George Washington Papers

[January 1772]

[January 1772]

Where & how my time is Spent

Jany. 1st. Upon the same business this day as brought me to Alexandria yesterday. Came home in the Afternoon and found Mr. Ramsay and his daughter here.

2. At home all day. Mr. Montgomerie Mr. Piper and Mr. Harrison came to dinner & staid all Night.

These gentlemen came to try to resolve the continuing problem of the annuities that Margaret Savage was supposed to receive from her husband, Dr. William Savage (see main entries for 22 Sept. 1769 and 17 April 1770). Harry Piper had replaced Thomas Montgomerie as Mrs. Savage’s legal representative in June 1771, but during the previous April her trustees, GW and Bryan Fairfax, had been obliged to settle with Montgomerie for her annuities through 1771, allowing him to receive the money on her behalf. Mr. Piper and the others were now faced with the task of forcing Montgomerie to relinquish those annuities, which he, who was also agent for Dr. Savage, had not sent her. At the same time they had to demand payment of this year’s annuity from him (GW to Margaret Savage, 5 Sept. 1771 and 20 Sept. 1772, DLC:GW). When no satisfactory settlement was reached during the next few days, GW and Fairfax directed Robert Hanson Harrison to bring suit against Dr. Savage. Before the end of the month, GW advanced £53 sterling to Mrs. Savage, who was now living apart from her husband in Dublin and was much in want of funds (GW to Margaret Savage, 27 Jan. 1772, DLC:GW).

3. Still at home with the above Gentlemen. In the afternoon Mr. & Miss Ramsay returnd to Alexandria and Mr. B. Fairfax came.

4. Went a Hunting with the above Gentlemen. Found both a Bear & Fox but got neither. Went up to Alexandria with these Gentlemen to finish the business with Montgomerie &ca. which was accordg. done.

5. Returnd home. Mr. Fairfax came with me. A Mr. Willis, & a Rhode Island Captn. dind here. The two latter went away afterwards.

Francis Willis, Jr. (1745–1829), son of John Willis (1719–1769) of Brunswick County, apparently lived in Leesburg at this time (Willis to GW, 16 Aug. 1773 and 17 Oct. 1773, ViMtvL). He later moved to Berkeley County and eventually settled in Georgia (see “Remarks” entry for 5 Jan. 1772).

The Rhode Island captain was probably John Howland, master of the sloop Nelly of Nantucket, which entered the Potomac River in late Dec. 1771 from Rhode Island with a cargo of British goods, loaf sugar, chocolate, iron and wood ware, and 2,500 pounds of cheese (P.R.O., C.O.5/1350, f. 107).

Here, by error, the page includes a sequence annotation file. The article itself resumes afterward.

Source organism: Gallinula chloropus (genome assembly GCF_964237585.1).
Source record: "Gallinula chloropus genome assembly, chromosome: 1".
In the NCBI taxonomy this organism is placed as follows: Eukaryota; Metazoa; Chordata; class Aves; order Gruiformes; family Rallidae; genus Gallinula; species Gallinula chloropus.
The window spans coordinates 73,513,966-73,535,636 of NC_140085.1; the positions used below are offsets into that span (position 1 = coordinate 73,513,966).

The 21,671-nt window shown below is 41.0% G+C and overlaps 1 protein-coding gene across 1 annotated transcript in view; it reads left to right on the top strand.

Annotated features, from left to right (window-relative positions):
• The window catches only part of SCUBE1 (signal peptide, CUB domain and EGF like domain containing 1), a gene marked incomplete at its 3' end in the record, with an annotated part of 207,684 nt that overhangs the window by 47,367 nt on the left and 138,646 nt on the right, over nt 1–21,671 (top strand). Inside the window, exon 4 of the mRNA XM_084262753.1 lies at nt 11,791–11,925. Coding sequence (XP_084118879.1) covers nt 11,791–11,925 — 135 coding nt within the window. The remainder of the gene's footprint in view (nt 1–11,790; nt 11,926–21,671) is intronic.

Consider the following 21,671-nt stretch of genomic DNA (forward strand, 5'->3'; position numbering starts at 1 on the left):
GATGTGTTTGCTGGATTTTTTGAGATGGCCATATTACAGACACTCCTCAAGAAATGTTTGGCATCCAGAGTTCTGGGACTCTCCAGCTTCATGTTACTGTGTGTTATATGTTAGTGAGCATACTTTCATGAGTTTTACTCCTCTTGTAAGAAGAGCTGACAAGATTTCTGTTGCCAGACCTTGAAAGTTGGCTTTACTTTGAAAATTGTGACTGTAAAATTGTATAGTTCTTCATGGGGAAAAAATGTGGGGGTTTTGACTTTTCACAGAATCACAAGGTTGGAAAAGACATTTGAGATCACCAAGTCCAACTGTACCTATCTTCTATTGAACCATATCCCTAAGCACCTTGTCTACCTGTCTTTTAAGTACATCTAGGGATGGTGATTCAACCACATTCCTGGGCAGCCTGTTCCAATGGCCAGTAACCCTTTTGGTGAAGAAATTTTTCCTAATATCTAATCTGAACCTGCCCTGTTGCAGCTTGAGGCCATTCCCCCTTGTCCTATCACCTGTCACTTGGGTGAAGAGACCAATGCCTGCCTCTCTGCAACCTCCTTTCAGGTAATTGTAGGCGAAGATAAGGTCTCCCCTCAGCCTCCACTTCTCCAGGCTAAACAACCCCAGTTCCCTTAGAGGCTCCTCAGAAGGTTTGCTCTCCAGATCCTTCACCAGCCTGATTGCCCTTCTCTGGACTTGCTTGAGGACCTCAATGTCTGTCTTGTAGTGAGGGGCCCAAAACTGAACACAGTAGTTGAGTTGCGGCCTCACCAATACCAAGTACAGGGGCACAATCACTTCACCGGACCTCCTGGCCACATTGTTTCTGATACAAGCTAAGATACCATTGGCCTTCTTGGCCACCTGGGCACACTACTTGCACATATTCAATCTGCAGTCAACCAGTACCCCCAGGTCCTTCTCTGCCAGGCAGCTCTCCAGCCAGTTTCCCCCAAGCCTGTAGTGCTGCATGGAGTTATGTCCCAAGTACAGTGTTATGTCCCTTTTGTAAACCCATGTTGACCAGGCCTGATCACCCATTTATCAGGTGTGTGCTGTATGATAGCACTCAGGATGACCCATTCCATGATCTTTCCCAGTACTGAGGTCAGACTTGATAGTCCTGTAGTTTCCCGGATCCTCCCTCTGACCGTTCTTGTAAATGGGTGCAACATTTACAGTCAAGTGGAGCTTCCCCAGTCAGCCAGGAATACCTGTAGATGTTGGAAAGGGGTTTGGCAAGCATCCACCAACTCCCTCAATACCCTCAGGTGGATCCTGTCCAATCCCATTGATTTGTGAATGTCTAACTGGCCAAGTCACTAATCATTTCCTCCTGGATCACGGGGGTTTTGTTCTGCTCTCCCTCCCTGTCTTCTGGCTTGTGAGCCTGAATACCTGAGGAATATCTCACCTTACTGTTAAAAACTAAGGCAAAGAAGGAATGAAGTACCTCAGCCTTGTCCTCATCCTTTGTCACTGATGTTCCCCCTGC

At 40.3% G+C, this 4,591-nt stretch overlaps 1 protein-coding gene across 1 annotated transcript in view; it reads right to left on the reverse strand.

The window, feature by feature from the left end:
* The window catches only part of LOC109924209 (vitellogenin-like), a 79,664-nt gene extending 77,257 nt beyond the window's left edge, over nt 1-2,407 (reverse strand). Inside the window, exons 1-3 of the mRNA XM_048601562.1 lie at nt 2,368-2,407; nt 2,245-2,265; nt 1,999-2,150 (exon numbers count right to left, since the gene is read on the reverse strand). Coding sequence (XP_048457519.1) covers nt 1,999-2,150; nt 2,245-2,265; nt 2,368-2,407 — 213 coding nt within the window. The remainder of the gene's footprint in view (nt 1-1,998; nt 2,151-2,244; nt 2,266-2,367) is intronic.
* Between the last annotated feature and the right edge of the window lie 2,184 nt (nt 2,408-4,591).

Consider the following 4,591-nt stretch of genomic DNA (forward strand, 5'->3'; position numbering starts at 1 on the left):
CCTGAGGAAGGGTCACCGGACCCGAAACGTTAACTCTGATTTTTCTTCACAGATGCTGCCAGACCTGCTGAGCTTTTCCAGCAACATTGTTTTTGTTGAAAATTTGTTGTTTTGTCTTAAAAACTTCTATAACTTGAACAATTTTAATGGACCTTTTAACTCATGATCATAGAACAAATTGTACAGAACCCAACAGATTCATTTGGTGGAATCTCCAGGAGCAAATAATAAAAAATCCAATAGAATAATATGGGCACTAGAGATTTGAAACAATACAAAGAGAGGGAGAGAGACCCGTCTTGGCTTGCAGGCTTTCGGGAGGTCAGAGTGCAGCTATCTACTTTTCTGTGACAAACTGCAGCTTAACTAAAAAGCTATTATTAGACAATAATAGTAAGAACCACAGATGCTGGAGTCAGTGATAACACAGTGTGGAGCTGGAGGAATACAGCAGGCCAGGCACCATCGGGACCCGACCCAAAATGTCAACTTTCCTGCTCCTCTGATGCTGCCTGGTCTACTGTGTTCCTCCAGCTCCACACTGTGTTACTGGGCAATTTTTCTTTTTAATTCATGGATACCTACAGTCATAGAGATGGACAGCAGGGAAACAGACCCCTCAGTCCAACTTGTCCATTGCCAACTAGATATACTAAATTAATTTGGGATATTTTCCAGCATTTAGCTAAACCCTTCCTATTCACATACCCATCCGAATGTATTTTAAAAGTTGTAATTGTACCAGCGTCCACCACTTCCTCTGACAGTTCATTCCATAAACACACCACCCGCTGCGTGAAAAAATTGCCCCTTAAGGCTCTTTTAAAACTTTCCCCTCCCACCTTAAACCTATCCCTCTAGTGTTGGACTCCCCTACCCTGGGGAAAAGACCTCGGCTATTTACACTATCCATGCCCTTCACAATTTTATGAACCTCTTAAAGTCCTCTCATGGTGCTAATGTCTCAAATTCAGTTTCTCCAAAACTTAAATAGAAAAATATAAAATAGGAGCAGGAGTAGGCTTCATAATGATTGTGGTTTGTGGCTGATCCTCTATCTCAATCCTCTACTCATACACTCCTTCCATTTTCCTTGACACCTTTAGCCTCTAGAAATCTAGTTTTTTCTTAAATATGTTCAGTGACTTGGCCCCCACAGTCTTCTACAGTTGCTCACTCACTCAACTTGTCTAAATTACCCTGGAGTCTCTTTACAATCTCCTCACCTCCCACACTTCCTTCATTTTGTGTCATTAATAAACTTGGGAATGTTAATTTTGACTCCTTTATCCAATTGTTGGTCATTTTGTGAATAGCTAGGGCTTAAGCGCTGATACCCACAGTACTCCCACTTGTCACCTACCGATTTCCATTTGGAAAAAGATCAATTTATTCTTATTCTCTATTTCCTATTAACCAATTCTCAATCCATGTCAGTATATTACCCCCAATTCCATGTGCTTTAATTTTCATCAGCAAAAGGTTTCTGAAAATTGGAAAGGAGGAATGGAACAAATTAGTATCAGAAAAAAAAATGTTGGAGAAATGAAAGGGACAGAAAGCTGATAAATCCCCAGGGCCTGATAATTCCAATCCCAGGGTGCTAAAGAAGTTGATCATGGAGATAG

6. Went a Hunting in the Neck with Mr. Fairfax. Found a fox & run him into a hole near Night, without Killing him. Found Doctr. Rumney & Mr. Magowan here when we returnd.

7. The above Gentlemen continued here all day and Night. Mr. Fairfax & myself rid to my Mill before Dinner.

8th. At home all day. Mr. Fairfax and Doctr. Rumney went away after Breakfast.

9. Mr. Magowan left this after breakfast for Colchester. I rid to the Ferry Doeg Run & Muddy hole & found Mrs. French & Daughter here when I returnd.

Penelope Manley French, sister of Harrison Manley and widow of Daniel French, was still residing with her only child, Elizabeth, at her late husband’s home, Rose Hill. Although Mrs. French lived at least until 1799, she never remarried and apparently remained at Rose Hill until her death (will of Daniel French, 20 May 1771, Fairfax County Wills, Book C–1, 134–36, Vi Microfilm; GW to Benjamin T. Dulany, 12 Sept. 1799, NN).

10. Mrs. French & Daughter went away before Dinner. I went to the Ferry Plantn. to run some lines for my fencing &ca.

11. Went a Hunting in the Neck. Found a fox about One Clock and killed it about 3 Oclock. Mr. Magowan returnd from Colchester to Dinner.

12. At home all day. Mr. Magowan went to Mr. Peakes to Dinner & returnd again at Night.

13. Went again to the Ferry Plantation to run some lines for my Fencing. Mr. Magowan went to Mr. T. Triplets to Dinner and returnd.

14. Went to Belvoir with Mrs. Washington, Miss Custis & Mr. Gowan [Magowan] dind and stayed all Night.

15. Dined at Belvoir this day also, and returnd with Mr. Magowan In the Evening.